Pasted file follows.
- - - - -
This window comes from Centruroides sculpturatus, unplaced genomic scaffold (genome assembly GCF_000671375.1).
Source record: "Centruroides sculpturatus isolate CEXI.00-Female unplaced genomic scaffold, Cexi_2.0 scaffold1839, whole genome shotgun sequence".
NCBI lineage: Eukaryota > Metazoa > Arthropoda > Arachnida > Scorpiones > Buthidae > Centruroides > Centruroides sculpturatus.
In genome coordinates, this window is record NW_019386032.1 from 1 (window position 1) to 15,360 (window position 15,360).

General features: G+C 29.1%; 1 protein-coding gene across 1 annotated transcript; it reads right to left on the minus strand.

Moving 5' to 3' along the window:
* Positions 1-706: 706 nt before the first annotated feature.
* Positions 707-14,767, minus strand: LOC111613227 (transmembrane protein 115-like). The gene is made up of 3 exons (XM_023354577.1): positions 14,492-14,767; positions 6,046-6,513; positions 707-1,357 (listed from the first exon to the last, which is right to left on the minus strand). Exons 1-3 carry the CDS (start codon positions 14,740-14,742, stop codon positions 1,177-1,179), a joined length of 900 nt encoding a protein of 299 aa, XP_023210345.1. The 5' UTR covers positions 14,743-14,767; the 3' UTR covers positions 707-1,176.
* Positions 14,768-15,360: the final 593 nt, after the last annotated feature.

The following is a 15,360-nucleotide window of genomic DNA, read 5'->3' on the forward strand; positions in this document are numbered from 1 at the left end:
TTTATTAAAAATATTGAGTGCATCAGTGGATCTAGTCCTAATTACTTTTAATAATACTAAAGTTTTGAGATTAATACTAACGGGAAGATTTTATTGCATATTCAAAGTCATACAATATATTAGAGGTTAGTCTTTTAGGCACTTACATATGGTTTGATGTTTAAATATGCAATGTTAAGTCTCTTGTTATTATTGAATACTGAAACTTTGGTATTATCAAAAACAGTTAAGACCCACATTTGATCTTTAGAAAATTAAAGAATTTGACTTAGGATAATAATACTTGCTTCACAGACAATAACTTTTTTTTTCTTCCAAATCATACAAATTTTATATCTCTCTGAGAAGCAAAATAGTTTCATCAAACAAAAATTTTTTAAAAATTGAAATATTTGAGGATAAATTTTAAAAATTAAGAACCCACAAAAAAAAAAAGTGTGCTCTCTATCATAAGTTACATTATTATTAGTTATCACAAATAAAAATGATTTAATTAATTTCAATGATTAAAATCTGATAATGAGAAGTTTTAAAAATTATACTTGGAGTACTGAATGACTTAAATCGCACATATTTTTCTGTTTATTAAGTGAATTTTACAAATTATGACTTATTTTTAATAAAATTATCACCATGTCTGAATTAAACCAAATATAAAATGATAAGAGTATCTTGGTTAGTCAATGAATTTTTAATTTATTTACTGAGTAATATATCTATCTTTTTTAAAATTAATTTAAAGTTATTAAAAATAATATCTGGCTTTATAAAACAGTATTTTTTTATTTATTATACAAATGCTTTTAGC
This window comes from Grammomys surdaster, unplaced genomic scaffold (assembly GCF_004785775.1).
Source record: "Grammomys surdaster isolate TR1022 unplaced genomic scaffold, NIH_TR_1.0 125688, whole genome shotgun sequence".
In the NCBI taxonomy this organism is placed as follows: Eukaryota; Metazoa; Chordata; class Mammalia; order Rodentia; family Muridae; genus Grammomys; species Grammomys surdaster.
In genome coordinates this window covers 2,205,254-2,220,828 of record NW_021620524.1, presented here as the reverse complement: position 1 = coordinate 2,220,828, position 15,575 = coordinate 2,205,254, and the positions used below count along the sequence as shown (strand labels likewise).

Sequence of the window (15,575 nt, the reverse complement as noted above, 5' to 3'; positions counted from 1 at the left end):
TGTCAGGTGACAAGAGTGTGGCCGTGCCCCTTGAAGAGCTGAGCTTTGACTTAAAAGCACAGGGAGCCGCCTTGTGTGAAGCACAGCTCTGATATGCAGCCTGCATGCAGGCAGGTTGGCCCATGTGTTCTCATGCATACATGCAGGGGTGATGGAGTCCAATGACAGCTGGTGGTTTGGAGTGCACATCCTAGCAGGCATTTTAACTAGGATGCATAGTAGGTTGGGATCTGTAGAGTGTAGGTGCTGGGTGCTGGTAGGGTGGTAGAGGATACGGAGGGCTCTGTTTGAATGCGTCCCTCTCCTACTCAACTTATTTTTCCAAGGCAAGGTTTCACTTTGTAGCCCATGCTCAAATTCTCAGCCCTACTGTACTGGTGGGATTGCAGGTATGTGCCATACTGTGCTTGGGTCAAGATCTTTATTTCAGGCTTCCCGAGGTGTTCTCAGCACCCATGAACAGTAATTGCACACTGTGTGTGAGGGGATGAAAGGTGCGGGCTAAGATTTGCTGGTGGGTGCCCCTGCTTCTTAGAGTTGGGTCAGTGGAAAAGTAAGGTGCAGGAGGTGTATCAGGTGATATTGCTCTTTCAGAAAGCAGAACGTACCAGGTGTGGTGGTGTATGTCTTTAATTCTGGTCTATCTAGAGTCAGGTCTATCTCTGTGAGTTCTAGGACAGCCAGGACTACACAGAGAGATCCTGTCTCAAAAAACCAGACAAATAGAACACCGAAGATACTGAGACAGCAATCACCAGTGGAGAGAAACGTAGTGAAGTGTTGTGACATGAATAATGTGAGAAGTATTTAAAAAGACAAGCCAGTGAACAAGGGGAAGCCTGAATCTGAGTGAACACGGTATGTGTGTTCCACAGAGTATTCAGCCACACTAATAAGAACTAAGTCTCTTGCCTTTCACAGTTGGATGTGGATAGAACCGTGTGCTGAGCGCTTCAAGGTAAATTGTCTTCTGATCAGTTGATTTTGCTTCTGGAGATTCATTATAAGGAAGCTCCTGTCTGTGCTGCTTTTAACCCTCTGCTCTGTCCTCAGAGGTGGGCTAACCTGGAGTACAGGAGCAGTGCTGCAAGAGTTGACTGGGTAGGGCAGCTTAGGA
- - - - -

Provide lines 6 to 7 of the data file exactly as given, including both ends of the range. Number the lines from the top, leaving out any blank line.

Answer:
Moving 5' to 3' along the window:
* Positions 1-706: 706 nt before the first annotated feature.